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KUALA LUMPUR, Aug 9 — The Federal Court today decided that the Malaysian Anti-Corruption Commission’s (MACC) notice to take statements from lawyers — whose clients are under the anti-graft body’s probe — cannot be challenged in court through judicial review.
Lawyer Shahid Adli Kamarudin said the Federal Court unanimously decided that the MACC’s 2012 notice to his two clients — lawyers Latheefa Koya and Murnie Hidayah Anuar — is “valid and cannot be judicially reviewed”.
He said the Federal Court allowed the MACC’s appeal against his two clients, adding that the judges felt that Parliament did not intend to have the courts review the criminal investigative process — which also includes the notice.
“It is not the intention of Parliament to expose the criminal investigation process to judicial review,” he told Malay Mail Online when contacted.
Shahid confirmed that today’s decision means that the MACC can record statements from lawyers who represent clients who are being investigated.
He said the unanimous decision and the brief grounds were read out by Federal Court judge Tan Sri Abu Samah Nordin.
The five-man panel was chaired by Chief Judge of Malaya Tan Sri Ahmad Maarop and also consisted of Chief Judge of Sabah and Sarawak Tan Sri Richard Malanjum, Tan Sri Hasan Lah, Datuk Balia Yusof Wahi. M. Puravalen was Latheefa and Murnie Hidayah’s lead counsel.
In allowing the appeal by the MACC and the government, the Federal Court did not make any order on legal costs to be paid by Latheefa and Murnie Hidayah, Shahid said.
“The senior federal counsel asked for RM30,000 costs but we argued it is a public interest case and they didn’t ask for costs in the High Court and Court of Appeal, so no order as to costs,” he added.
The Federal Court’s decision today is on the single legal question posed by MACC of “whether a criminal investigative process such as a Notice of Investigation under section 30(1)(a) of the Malaysian Anti-Corruption Commission Act 2009 is amenable to judicial review”.
Under Section 30(1)(a), an MACC officer who is investigating an offence under the MACC Act may order any person to show up for questioning on any matter which the officer thinks may aid the investigation.
The MACC had reportedly issued the March 19, 2012 notice to Latheefa and Murnie Hidayah on the same day they accompanied their client — ex-National Feedlot Corporation (NFC) consultant Datuk Shamsubahrin Ismail — to record his statement at its office.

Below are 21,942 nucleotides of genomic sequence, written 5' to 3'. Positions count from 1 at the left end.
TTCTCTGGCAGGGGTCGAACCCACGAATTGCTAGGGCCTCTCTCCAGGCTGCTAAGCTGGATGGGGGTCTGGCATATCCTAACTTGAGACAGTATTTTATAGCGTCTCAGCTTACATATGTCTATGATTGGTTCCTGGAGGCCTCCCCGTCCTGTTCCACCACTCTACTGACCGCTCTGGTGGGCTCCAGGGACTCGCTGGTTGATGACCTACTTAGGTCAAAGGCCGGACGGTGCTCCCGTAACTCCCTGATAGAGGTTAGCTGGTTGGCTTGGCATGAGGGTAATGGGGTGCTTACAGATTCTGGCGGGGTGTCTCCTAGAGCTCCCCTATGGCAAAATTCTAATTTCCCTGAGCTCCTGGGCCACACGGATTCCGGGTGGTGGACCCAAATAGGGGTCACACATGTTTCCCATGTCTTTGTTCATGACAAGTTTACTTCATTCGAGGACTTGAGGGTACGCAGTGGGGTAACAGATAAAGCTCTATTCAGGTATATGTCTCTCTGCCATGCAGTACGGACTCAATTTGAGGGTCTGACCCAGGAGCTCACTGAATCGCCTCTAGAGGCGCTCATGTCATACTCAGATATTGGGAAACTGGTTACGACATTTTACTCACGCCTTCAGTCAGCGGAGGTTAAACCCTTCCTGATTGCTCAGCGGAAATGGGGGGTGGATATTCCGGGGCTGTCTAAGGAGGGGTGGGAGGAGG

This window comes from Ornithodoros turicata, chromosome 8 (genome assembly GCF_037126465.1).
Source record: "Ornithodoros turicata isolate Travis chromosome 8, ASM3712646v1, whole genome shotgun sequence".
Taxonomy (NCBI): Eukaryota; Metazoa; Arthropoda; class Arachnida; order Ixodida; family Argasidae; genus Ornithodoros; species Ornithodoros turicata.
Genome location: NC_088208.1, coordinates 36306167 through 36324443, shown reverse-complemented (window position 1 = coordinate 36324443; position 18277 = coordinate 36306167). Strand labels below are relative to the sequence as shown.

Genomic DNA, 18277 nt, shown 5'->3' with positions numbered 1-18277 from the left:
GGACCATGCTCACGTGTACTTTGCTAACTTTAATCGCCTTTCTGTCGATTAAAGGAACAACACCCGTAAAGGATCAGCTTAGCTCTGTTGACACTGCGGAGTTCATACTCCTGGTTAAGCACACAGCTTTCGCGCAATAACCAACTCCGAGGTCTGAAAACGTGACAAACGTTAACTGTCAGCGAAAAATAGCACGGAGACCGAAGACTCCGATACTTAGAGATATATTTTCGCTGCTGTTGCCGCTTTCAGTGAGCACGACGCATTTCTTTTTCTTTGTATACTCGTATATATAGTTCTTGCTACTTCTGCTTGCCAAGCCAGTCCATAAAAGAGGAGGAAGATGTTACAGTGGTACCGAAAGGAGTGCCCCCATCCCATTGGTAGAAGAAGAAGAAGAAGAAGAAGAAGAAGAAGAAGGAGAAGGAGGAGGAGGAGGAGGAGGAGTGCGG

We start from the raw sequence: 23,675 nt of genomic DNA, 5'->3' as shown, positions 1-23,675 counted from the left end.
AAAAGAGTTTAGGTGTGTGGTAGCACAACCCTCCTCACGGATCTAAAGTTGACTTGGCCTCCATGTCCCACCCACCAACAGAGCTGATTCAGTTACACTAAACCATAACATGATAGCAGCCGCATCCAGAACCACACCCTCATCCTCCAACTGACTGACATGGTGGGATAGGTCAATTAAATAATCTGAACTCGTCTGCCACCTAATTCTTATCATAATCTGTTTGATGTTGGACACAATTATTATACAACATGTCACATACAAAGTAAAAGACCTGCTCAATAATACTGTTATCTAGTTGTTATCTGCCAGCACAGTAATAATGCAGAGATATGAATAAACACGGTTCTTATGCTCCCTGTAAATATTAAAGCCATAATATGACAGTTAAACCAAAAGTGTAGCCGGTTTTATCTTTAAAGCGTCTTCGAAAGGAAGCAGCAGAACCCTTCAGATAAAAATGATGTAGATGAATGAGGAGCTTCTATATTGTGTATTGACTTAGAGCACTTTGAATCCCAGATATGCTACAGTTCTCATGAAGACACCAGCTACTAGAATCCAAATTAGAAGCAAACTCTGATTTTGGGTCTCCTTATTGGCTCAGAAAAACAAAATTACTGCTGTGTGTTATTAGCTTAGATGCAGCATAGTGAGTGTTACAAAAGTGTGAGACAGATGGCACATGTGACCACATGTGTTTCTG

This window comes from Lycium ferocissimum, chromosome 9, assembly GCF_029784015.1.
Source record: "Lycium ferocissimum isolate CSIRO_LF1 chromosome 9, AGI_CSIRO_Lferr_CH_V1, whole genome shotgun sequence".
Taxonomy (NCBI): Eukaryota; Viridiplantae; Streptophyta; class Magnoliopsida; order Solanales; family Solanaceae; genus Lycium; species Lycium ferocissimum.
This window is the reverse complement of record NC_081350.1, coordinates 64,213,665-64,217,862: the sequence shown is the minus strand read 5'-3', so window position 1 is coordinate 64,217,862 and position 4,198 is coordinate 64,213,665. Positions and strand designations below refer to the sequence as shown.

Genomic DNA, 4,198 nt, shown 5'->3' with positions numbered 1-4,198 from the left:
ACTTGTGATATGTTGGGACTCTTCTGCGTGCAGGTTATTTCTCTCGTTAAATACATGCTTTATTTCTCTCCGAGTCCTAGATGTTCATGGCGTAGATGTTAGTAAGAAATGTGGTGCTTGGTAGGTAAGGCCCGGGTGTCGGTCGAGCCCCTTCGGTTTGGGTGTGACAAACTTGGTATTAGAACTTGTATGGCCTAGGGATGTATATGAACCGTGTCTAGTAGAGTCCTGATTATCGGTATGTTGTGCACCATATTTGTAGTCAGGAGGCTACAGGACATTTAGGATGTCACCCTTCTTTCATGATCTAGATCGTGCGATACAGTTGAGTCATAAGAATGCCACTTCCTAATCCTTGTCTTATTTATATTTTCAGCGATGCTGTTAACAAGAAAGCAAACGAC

The two lawyers had then refused to comply with an order to have their statements recorded, resulting in both being issued a notice to show up at the MACC office on March 23, 2012 for questioning and were warned that failure to comply may result in a fine or imprisonment or both.
The two later filed a legal challenge against the notice which they said had breached the Federal Constitution’s Article 5(2) and was void.
They won on January 30, 2013 in the High Court with the MACC notice quashed for being invalid and an abuse of power, with the court also then ruling that MACC officers did not have the authority to record statements from lawyers who accompany their clients.
The Court of Appeal had on November 17, 2014 upheld the High Court ruling in favour of Latheefa and Murnie Hidayah, concluding that the notices issued against the two lawyers were “clearly an act of intimidation and abuse of powers” and that there was no legal basis for the notices.
The appellate court had also then said that the MACC notices against the duo were not issued in good faith, noting that they were present during the recording of Shamsubahrin’s statement as his legal representatives and that there was nothing to indicate that the duo were potential witnesses or suspects.
It is unclear what the full impact of today’s ruling would be, as Section 30(3) states that a person given the Section 30(1)(a) notice of investigation has to show up for questioning and disclose all information within his knowledge and cannot “refuse to answer any question on the ground that it tends to incriminate him or his spouse”. It does not mention lawyers and their clients.
Among other things, Section 30(9) says that the record of the questioning or any documents produced during such a questioning shall be admissible as evidence in any court proceedings against those who have been questioned or any other persons for an offence under the MACC Act or for property forfeiture.